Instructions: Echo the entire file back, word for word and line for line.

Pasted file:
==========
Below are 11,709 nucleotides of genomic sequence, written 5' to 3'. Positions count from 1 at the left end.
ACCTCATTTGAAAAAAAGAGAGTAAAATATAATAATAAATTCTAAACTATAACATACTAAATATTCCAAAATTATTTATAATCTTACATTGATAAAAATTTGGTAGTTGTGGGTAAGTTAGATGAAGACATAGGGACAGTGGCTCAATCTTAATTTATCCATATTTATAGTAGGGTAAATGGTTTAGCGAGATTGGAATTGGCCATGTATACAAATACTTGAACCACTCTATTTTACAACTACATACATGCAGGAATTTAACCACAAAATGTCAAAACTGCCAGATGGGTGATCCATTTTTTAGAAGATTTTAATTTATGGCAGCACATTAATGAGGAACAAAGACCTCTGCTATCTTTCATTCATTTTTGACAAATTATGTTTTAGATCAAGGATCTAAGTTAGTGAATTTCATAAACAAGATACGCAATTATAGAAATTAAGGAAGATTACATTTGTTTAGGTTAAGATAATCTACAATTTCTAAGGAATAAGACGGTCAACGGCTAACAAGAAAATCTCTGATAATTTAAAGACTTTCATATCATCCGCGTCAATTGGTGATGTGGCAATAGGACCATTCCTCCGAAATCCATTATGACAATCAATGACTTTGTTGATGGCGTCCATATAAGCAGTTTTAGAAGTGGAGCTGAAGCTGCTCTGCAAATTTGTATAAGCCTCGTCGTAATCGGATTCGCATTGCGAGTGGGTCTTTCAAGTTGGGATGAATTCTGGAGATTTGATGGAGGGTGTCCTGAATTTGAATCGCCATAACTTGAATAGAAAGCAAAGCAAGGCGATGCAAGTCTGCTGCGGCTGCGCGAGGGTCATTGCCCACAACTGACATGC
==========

Below are 11,709 nucleotides of genomic sequence, written 5' to 3'. Positions count from 1 at the left end.
ACCTCATTTGAAAAAAAGAGAGTAAAATATAATAATAAATTCTAAACTATAACATACTAAATATTCCAAAATTATTTATAATCTTACATTGATAAAAATTTGGTAGTTGTGGGTAAGTTAGATGAAGACATAGGGACAGTGGCTCAATCTTAATTTATCCATATTTATAGTAGGGTAAATGGTTTAGCGAGATTGGAATTGGCCATGTATACAAATACTTGAACCACTCTATTTTACAACTACATACATGCAGGAATTTAACCACAAAATGTCAAAACTGCCAGATGGGTGATCCATTTTTTAGAAGATTTTAATTTATGGCAGCACATTAATGAGGAACAAAGACCTCTGCTATCTTTCATTCATTTTTGACAAATTATGTTTTAGATCAAGGATCTAAGTTAGTGAATTTCATAAACAAGATACGCAATTATAGAAATTAAGGAAGATTACATTTGTTTAGGTTAAGATAATCTACAATTTCTAAGGAATAAGACGGTCAACGGCTAACAAGAAAATCTCTGATAATTTAAAGACTTTCATATCATCCGCGTCAATTGGTGATGTGGCAATAGGACCATTCCTCCGAAATCCATTATGACAATCAATGACTTTGTTGATGGCGTCCATATAAGCAGTTTTAGAAGTGGAGCTGAAGCTGCTCTGCAAATTTGTATAAGCCTCGTCGTAATCGGATTCGCATTGCGAGTGGGTCTTTCAAGTTGGGATGAATTCTGGAGATTTGATGGAGGGTGTCCTGAATTTGAATCGCCATAACTTGAATAGAAAGCAAAGCAAGGCGATGCAAGTCTGCTGCGGCTGCGCGAGGGTCATTGCCCACAACTGACATGC